Ad had agreed to be my hairdresser for the evening. The kids were given complete choice as to how involved they wanted to be – they could take themselves away, watch from the sidelines, yield the clippers. Whatever they wanted was fine by me.
I try not to feel sorry for myself too often. I try not to shed pity tears. One thing I’ve learnt over the years is that things can always be worse. I’ve watched people go through bigger, scarier times than this. The tears I cry for myself usually come from fear – and since the treatment began there are way fewer of those. I also cry for what my family are going through – their pain, fear, disruption, distress. All the things I would give anything to protect them from but can’t. But the head shave was different. I decided that I would shed tears for myself. The kids knew I would be upset and Josh in particular wasn’t sure whether he could handle that and initially chose to be in a different part of the room where he could be close by but not see. But the minute he heard the clippers go on he was there, wanting to be there for me. My brave boy. Abbie was there too, as supportive as always, telling me it would all be fine, and I’d rock a grade 3 buzz cut. There were definitely role reversals going on that evening! She got camera duties – it may sound a bit odd but I wanted this massive moment captured. Ad held the clippers, knowing quite what a huge deal this was for me. We were set.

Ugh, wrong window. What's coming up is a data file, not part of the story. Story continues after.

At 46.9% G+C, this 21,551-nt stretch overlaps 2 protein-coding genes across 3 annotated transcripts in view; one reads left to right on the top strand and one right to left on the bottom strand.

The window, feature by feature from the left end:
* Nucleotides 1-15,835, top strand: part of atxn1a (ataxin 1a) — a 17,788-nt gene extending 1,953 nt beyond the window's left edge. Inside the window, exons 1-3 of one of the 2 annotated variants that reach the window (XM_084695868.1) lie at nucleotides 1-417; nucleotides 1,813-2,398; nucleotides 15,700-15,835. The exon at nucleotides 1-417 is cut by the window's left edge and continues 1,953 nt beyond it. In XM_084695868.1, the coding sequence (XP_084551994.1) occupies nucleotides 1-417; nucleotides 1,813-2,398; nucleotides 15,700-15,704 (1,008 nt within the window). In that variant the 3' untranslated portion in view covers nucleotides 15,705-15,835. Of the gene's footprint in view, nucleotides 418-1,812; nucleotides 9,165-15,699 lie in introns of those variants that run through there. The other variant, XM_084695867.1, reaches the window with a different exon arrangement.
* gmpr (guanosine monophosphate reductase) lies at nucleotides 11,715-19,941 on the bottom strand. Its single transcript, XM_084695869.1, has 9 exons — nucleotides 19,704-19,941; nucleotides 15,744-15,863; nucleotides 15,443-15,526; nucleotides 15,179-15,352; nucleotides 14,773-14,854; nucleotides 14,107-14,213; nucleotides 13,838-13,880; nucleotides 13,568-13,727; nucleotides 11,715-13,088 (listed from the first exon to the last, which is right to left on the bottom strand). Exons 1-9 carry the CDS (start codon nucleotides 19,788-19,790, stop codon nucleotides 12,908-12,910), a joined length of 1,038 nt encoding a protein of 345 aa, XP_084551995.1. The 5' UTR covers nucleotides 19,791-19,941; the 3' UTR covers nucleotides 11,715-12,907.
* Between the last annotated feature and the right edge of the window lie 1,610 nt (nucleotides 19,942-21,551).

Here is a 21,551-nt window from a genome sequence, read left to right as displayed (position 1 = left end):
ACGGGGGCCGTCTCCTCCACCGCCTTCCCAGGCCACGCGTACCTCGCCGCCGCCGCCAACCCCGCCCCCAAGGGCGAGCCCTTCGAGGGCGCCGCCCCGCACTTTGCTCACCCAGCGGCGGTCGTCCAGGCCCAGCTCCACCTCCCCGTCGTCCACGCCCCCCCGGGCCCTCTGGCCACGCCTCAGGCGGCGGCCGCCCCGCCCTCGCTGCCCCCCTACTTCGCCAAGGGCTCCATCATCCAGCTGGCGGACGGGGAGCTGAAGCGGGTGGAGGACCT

But not for long. The minute I heard the buzz of the clippers get close I was gone. I legged it. Did a runner. How old am I? All a bit silly but at least we were laughing, as the 3 adults in the room (them) coaxed the child in the room (me) back to the hot seat. I think this was pay back for all the times I sat trying to hold them still at the hairdressers as babies! I thought they may resort to chocolate button bribes but I womaned up and skulked back to the chair with my tail between my legs.
So then it began. As soon as the first locks fell I knew there was no going back.